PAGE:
the government.

Senator CARR: So it will not take long for you to actually expend $60 million?

Senator SCHACHT: Fifteen years.

Senator CARR: After 15 years you will be paying for property you used to own,
is that right?

Mr Harley: The government will be paying the rent, we will not.

Senator CARR: But is that the effect?

Mr Harley: That is a mathematical ...

Senator CARR: I want to come back to that.  Where did the proposal for the
property review come from?

Mr Harley: It is part of the government's policy that, broadly speaking, that
the government should not be in the business of owning real estate.

Senator SCHACHT: It came from DOFA; did they drive it?

Mr Harley: As the government department responsible, yes.

Senator CARR: When that proposition was put to you as a statutory corporation,
did you express the view that it was in the public interest for the CSIRO to
retain ownership of its property, particularly its specialist sites?

Mr Harley: That was CSIRO's view:that all our properties, except for the one
on Limestone Avenue, were special purpose and it was in the public interest
that they be retained.

Senator CARR: Is that still the view of the CSIRO?

Mr Harley: We have not been back to our board, but I would assume that it
would be.

Senator CARR: To what extent do the recommendations of the final report
compromise the future CSIRO strategies and research programs?

Mr Harley: Insofar as the agreement reached between the board and the government
and negotiations over the leases that we are putting in place or have put in
place are concerned, the operations of CSIRO will not be compromised as such.

Senator CARR: In terms of its future strategies and research programs, though,
if you are having to expend this money that you otherwise would not have had
to expend, will there not be an effect on the capacity to undertake research

Mr Harley: The principle of the agreement between the government and CSIRO
is that the government will pick up all rentals and all outgoings that we
would normally not have had to pay had we owned the properties.

Senator SCHACHT: So that is $8 million per year or thereabouts:nearly $9
million:for those two lots?

Mr Harley: Yes, plus other outgoings.

Senator SCHACHT: And they will give you supplementary budget support to pay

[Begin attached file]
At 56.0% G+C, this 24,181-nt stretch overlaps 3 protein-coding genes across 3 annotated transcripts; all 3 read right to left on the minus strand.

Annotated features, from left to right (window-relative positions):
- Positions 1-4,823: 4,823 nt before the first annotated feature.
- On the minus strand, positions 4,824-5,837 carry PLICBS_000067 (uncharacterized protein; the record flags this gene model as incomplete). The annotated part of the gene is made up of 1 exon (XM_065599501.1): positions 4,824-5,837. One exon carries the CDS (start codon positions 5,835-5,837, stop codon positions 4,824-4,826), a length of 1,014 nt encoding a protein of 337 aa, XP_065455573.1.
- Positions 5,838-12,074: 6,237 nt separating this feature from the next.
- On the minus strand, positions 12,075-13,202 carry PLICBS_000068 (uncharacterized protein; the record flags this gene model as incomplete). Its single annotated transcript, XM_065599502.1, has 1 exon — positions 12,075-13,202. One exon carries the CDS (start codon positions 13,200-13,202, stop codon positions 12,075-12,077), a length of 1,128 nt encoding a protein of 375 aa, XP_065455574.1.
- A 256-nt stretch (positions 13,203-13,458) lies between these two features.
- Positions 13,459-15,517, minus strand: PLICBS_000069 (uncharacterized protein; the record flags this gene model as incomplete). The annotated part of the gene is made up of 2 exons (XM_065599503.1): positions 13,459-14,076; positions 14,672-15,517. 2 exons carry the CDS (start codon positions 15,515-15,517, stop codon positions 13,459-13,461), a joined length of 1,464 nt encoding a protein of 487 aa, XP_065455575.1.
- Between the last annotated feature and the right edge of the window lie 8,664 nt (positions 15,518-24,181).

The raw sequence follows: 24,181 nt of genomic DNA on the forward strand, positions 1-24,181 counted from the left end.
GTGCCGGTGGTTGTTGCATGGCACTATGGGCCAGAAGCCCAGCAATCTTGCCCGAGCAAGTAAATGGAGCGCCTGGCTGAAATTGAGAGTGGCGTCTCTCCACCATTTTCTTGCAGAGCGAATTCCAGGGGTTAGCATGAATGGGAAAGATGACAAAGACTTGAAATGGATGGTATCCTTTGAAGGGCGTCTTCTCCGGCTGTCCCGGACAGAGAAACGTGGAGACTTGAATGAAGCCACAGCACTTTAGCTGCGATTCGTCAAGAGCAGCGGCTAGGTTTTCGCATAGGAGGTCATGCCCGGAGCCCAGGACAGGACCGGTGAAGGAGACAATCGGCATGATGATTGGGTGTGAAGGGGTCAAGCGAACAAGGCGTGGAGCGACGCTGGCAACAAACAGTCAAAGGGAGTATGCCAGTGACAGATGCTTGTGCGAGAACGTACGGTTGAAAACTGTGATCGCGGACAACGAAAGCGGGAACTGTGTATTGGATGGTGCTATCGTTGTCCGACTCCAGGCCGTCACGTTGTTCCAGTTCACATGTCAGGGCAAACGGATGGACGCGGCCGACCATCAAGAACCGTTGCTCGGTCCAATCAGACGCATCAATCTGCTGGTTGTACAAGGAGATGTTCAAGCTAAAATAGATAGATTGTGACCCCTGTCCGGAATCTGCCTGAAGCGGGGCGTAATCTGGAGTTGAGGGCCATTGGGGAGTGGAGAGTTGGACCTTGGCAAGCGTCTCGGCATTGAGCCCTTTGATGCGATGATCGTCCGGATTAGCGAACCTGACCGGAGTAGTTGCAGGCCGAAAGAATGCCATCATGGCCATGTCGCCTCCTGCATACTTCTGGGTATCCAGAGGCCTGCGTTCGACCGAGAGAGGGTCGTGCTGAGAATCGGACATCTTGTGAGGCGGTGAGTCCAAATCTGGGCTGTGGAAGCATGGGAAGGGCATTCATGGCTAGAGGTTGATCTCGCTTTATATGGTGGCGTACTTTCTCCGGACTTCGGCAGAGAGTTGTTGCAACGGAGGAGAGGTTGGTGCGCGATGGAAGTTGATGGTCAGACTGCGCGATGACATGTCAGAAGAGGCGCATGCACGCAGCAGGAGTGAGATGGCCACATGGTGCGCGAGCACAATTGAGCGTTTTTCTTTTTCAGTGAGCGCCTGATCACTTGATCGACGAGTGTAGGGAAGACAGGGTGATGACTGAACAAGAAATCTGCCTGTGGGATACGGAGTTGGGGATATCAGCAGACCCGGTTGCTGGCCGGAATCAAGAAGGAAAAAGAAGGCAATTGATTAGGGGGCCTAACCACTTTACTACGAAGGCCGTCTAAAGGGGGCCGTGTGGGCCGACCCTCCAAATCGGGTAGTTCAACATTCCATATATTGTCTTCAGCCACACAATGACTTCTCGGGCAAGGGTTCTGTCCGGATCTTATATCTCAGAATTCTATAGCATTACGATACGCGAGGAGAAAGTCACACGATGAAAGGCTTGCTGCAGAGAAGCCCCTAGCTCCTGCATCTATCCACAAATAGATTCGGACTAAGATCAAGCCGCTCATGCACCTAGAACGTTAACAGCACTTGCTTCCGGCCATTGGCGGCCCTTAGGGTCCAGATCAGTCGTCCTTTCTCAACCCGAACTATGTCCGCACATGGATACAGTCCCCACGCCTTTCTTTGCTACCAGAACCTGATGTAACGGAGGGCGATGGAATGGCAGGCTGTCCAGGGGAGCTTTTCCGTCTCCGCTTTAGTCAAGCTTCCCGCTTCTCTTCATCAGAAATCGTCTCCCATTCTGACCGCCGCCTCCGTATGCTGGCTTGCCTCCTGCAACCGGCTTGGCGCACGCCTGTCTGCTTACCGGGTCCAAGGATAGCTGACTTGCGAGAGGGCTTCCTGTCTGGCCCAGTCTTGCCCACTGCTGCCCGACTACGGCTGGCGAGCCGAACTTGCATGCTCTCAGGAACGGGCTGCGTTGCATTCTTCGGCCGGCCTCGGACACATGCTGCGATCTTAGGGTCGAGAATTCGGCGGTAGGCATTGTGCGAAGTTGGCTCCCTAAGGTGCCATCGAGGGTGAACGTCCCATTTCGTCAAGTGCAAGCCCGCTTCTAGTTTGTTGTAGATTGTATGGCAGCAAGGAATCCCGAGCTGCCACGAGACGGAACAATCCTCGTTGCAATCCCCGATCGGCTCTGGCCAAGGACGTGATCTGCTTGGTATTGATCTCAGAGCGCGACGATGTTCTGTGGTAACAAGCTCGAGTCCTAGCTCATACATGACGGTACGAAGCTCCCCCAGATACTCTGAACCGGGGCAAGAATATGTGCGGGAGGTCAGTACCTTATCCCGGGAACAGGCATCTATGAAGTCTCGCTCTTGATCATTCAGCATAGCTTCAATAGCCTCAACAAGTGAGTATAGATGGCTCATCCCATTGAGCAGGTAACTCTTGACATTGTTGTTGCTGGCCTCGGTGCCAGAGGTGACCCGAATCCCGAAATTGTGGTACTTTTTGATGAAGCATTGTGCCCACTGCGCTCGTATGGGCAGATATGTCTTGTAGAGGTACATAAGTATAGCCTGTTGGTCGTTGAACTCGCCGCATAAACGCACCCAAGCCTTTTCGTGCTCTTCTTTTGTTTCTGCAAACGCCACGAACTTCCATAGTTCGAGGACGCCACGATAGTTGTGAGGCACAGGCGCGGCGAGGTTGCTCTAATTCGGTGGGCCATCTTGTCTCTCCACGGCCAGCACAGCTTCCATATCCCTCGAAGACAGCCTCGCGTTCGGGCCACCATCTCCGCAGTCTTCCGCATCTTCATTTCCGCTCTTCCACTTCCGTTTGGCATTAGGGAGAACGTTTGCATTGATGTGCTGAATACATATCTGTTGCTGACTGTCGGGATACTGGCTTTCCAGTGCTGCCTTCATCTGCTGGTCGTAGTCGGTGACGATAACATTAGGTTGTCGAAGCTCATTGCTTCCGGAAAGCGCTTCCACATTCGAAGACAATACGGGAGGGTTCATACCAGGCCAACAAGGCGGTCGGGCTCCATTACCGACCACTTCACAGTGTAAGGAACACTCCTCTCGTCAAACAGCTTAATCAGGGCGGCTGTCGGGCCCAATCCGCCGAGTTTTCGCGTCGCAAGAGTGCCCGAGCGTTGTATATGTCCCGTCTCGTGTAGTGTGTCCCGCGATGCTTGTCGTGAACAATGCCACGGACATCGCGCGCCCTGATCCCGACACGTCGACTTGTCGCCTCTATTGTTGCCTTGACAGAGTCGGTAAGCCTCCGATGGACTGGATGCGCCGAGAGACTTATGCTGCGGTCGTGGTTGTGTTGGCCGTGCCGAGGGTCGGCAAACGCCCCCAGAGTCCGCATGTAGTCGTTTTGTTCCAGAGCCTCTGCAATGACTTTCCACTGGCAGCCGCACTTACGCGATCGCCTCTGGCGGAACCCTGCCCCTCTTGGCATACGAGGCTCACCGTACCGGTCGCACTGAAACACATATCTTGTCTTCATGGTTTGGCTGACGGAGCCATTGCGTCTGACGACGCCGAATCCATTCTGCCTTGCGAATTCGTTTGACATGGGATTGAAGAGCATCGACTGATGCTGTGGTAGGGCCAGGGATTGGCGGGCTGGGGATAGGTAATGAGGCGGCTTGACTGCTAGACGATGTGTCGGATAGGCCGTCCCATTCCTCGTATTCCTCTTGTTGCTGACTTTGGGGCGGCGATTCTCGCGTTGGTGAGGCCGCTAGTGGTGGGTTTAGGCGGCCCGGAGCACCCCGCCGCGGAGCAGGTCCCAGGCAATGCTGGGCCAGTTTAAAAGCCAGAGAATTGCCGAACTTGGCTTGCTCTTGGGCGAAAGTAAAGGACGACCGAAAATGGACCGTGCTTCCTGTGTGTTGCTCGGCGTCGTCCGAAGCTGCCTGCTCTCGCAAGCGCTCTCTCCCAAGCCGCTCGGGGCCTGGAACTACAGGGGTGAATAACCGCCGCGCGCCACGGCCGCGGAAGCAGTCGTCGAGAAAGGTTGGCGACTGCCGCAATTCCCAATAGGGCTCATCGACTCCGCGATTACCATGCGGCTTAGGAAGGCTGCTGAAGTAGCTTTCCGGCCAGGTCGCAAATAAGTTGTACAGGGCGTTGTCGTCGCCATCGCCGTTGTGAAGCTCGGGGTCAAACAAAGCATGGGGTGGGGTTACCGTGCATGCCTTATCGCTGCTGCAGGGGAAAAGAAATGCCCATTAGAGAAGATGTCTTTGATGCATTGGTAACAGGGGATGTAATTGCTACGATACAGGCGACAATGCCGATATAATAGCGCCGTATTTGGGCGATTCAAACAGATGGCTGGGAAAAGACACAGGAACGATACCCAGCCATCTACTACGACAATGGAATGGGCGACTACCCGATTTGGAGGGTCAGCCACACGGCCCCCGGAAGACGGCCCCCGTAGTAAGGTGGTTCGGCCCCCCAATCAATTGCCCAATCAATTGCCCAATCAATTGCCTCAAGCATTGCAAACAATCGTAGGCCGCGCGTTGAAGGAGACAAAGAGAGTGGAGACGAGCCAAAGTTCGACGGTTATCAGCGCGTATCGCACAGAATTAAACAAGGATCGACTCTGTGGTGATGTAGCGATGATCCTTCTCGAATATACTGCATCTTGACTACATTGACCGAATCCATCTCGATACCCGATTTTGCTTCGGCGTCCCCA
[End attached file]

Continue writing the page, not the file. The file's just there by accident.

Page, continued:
for that for the next 15 years?

Mr Harley: For the next 20 years; in principle, forever.

Senator SCHACHT: So after about 13 or 14 years, the federal budget will be
helping you to pay for something that once cost them nothing.  There must
be some economic wiz over in Treasury who thought this up.  No wonder they
always get the projections wrong.

Senator CARR: Mr Harley, 15 years is a helluva long time in government.  What
are we looking at in that period?

Senator SCHACHT: Five elections.

Senator CARR: What government can commit five governments to this proposition?

Dr Garrett: That is a policy question, Senator.

Senator CARR: What is not a policy question?  The obvious point I make is that
I am only too well aware of it.  But what contractual arrangements do you have
with the Australian government that protect the interests of the CSIRO over
that 15-year period: over the life of five parliaments?

Dr Garrett: We have a contract, do we?

Mr Harley: We have a cabinet decision.

Senator CARR: A cabinet decision?  Gee, that is secure!

Senator SCHACHT: Hold your breath: that is not a contract.

Senator FERRIS: We inherited decisions from your government which were binding.

Senator CARR: The point is that there were many decisions that Labor cabinets
made which were overturned in 1996.  The Public Service was decimated by
cabinet decisions made by subsequent governments.  That is the point.

Senator FERRIS: I think there was a $10 billion debt to be repaid.  That is why.

Senator CARR: Whatever the excuse was.

Senator FERRIS: That is not an excuse; that is a reason.

Senator CARR: Mr Harley, other than a cabinet decision, do you have any other
form of security?

Dr Garrett: That is what we have, Senator, and I believe that we are getting
into territory outside our ...

Senator CARR: Yes, I do not want to press you any further than that.

Senator SCHACHT: Apart from the cabinet decision, is there no other contract,
compact or agreement signed separately between CSIRO and the Department of
Finance and Administration?

Dr Garrett: No.

Senator SCHACHT: Good luck.

   [ Original at Click here ]

[ End Friday humour ]